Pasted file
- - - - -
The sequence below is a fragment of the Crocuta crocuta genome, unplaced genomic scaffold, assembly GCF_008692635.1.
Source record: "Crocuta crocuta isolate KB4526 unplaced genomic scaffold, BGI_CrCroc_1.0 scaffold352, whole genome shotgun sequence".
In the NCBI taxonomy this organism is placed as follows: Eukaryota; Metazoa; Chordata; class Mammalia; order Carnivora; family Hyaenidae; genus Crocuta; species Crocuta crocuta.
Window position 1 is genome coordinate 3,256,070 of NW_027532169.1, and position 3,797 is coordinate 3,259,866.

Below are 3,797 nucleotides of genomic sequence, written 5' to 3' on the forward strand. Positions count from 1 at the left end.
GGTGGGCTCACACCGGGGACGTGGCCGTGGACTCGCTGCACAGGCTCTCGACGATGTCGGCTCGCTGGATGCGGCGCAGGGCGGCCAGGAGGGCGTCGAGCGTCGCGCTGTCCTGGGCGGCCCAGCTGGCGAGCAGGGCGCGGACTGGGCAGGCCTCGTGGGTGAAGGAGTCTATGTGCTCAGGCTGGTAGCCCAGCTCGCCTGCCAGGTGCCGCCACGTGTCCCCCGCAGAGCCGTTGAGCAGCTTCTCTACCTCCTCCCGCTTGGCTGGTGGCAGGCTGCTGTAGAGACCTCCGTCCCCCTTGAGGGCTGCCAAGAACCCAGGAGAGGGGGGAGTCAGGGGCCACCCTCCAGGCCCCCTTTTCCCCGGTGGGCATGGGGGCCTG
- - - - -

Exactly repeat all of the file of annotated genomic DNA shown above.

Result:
The sequence below is a fragment of the Crocuta crocuta genome, unplaced genomic scaffold, assembly GCF_008692635.1.
Source record: "Crocuta crocuta isolate KB4526 unplaced genomic scaffold, BGI_CrCroc_1.0 scaffold352, whole genome shotgun sequence".
In the NCBI taxonomy this organism is placed as follows: Eukaryota; Metazoa; Chordata; class Mammalia; order Carnivora; family Hyaenidae; genus Crocuta; species Crocuta crocuta.
Window position 1 is genome coordinate 3,256,070 of NW_027532169.1, and position 3,797 is coordinate 3,259,866.

Below are 3,797 nucleotides of genomic sequence, written 5' to 3' on the forward strand. Positions count from 1 at the left end.
GGTGGGCTCACACCGGGGACGTGGCCGTGGACTCGCTGCACAGGCTCTCGACGATGTCGGCTCGCTGGATGCGGCGCAGGGCGGCCAGGAGGGCGTCGAGCGTCGCGCTGTCCTGGGCGGCCCAGCTGGCGAGCAGGGCGCGGACTGGGCAGGCCTCGTGGGTGAAGGAGTCTATGTGCTCAGGCTGGTAGCCCAGCTCGCCTGCCAGGTGCCGCCACGTGTCCCCCGCAGAGCCGTTGAGCAGCTTCTCTACCTCCTCCCGCTTGGCTGGTGGCAGGCTGCTGTAGAGACCTCCGTCCCCCTTGAGGGCTGCCAAGAACCCAGGAGAGGGGGGAGTCAGGGGCCACCCTCCAGGCCCCCTTTTCCCCGGTGGGCATGGGGGCCTG